• Introduce a corporate surtax of 3% on all bank and insurance company earnings in excess of $1 billion. The same companies would also be required to pay a special fee called a ‘Canada recovery dividend’ over a four-year period beginning in the 2022 to 2023 fiscal year.
  • Extend the Canada Emergency Wage Subsidy (CEWS) and the Canada Emergency Rent Subsidy (CERS) past October 2021 for businesses in the tourism sector experiencing a minimum 40% revenue loss. The subsidy rate will be up to 75%, commensurate to their revenue loss, in order to help cover fixed costs like wages and rent between September 2021 until May 31, 2022. The Liberals also propose to extend the Canada Recovery Hiring Program, announced in the 2021 Federal Budget, until March 31, 2022.
  • Increase the maximum loan amount for the Canada Small Business Financing Program and implement the Canada Digital Adoption Program.
  • Review the tax treatment of large corporate owners of residential properties (e.g. Real Estate Investment Trusts).
  • Provide small businesses with a tax credit of 25% for eligible ventilation improvement expenses and develop an investment tax credit of up to 30% for clean technologies.
  • Eliminate flow through shares for oil, gas and coal projects, double the Mineral Exploration Tax Credit and extend the Canadian Film or Video Production Tax Credit.
  • Provide healthcare professionals with a one-time tax incentive to establish a practice.

Questions?

Contact your trusted Stark & Marsh Advisor or an office close to you.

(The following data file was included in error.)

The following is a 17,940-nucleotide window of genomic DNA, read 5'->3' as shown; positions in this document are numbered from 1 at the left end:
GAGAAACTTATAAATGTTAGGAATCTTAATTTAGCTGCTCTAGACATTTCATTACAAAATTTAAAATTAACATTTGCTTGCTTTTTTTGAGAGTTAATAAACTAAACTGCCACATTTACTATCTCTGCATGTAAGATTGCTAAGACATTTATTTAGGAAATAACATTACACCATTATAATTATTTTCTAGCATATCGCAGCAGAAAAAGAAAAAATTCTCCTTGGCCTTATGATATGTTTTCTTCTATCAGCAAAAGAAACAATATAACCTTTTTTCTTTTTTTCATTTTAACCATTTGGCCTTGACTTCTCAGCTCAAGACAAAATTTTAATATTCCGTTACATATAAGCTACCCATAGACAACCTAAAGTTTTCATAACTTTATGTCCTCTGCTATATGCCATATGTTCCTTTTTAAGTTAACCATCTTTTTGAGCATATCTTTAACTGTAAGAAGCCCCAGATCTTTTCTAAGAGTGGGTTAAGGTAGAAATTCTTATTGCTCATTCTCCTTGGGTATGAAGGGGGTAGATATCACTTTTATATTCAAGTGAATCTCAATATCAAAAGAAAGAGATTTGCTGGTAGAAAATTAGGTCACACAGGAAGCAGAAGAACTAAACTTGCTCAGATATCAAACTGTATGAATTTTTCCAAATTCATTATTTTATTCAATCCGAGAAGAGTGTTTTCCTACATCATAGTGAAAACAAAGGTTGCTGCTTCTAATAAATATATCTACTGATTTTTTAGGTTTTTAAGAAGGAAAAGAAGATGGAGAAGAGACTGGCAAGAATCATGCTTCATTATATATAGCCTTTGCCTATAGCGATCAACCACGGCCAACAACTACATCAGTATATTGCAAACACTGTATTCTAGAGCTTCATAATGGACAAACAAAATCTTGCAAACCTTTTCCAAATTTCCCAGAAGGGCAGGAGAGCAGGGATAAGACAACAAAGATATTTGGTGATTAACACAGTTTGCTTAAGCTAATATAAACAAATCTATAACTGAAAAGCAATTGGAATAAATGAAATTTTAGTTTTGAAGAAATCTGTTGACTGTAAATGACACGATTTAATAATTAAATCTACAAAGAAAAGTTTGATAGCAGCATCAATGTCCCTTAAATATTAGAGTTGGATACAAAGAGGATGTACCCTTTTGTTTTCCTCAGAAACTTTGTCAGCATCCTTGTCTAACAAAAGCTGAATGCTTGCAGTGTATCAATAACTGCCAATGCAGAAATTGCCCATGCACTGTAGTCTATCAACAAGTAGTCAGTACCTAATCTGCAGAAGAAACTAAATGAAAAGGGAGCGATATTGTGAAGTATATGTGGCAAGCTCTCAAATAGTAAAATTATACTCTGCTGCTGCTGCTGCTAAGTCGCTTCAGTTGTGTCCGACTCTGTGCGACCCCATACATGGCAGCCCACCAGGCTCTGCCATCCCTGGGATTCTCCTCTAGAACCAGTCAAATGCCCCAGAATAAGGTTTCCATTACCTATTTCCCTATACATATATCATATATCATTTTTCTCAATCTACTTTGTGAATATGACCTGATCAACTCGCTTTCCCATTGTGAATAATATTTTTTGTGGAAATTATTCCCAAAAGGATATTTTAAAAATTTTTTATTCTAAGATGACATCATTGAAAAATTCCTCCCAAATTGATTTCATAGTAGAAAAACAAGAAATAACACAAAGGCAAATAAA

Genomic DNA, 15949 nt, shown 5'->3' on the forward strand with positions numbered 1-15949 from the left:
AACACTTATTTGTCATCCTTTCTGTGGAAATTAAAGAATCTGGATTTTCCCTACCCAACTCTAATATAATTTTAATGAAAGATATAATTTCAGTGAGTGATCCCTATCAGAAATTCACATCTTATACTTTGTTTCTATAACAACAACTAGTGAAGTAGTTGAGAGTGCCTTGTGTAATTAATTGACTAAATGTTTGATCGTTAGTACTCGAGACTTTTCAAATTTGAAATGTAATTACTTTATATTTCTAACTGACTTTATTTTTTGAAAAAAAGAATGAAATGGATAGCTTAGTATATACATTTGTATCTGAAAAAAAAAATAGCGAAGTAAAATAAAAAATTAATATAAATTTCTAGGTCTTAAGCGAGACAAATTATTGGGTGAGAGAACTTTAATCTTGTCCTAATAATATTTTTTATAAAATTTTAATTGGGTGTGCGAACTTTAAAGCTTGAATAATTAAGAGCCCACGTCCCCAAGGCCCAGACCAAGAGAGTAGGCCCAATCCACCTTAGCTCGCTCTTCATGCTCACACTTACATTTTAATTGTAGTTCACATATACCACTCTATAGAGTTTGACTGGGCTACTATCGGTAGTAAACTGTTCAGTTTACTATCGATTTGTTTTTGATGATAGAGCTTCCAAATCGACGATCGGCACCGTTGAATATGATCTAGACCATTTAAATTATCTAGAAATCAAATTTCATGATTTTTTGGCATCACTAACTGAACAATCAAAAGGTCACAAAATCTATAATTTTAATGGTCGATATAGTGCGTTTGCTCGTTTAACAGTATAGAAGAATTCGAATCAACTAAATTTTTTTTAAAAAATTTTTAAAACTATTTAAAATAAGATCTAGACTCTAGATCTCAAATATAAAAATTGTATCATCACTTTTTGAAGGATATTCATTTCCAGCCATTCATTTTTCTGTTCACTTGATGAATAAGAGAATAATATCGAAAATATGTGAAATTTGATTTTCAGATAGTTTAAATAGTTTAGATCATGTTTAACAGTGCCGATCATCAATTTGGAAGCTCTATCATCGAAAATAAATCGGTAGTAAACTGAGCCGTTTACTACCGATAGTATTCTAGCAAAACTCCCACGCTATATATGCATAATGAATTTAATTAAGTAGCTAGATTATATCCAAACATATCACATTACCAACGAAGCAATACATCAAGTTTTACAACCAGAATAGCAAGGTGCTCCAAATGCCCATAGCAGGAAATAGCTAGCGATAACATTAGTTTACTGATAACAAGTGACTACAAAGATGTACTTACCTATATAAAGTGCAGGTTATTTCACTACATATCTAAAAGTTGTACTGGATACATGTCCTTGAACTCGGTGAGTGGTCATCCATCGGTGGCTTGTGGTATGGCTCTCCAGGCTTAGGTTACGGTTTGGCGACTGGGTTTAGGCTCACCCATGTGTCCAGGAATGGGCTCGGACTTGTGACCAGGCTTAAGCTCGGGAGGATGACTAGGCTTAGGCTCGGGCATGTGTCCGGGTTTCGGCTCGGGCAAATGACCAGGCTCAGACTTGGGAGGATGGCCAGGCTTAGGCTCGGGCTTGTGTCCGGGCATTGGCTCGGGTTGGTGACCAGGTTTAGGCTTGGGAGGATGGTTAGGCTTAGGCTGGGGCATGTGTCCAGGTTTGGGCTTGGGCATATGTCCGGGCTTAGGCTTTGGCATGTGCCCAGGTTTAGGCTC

Source: RSM Canada LLP

Used with permission as a member of RSM Canada Alliance

2021 Federal Election: A comparison of the parties’ tax proposals

Standard legal disclosure:
RSM Canada Alliance provides its members with access to resources of RSM Canada Operations ULC, RSM Canada LLP and certain of their affiliates (“RSM Canada”). RSM Canada Alliance member firms are separate and independent businesses and legal entities that are responsible for their own acts and omissions, and each are separate and independent from RSM Canada. RSM Canada LLP is the Canadian member firm of RSM International, a global network of independent audit, tax and consulting firms. Members of RSM Canada Alliance have access to RSM International resources through RSM Canada but are not member firms of RSM International. Visit rsmcanada.com/aboutus for more information regarding RSM Canada and RSM International. The RSM trademark is used under license by RSM Canada. RSM Canada Alliance products and services are proprietary to RSM Canada.

Tax Content Disclaimer:
The following disclaimer must be used in addition to the RSM Canada Alliance legal disclosure when repurposing tax content from RSM.
The information contained herein is general in nature and based on authorities that are subject to change. RSM Canada LLP guarantees neither the accuracy nor completeness of any information and is not responsible for any errors or omissions, or for results obtained by others as a result of reliance upon such information. RSM Canada LLP assumes no obligation to inform the reader of any changes in tax laws or other factors that could affect information contained herein. This publication does not, and is not intended to, provide legal, tax or accounting advice, and readers should consult their tax advisors concerning the application of tax laws to their particular situations. This analysis is not tax advice and is not intended or written to be used, and cannot be used, for purposes of avoiding tax penalties that may be imposed on any taxpayer.

Skip to content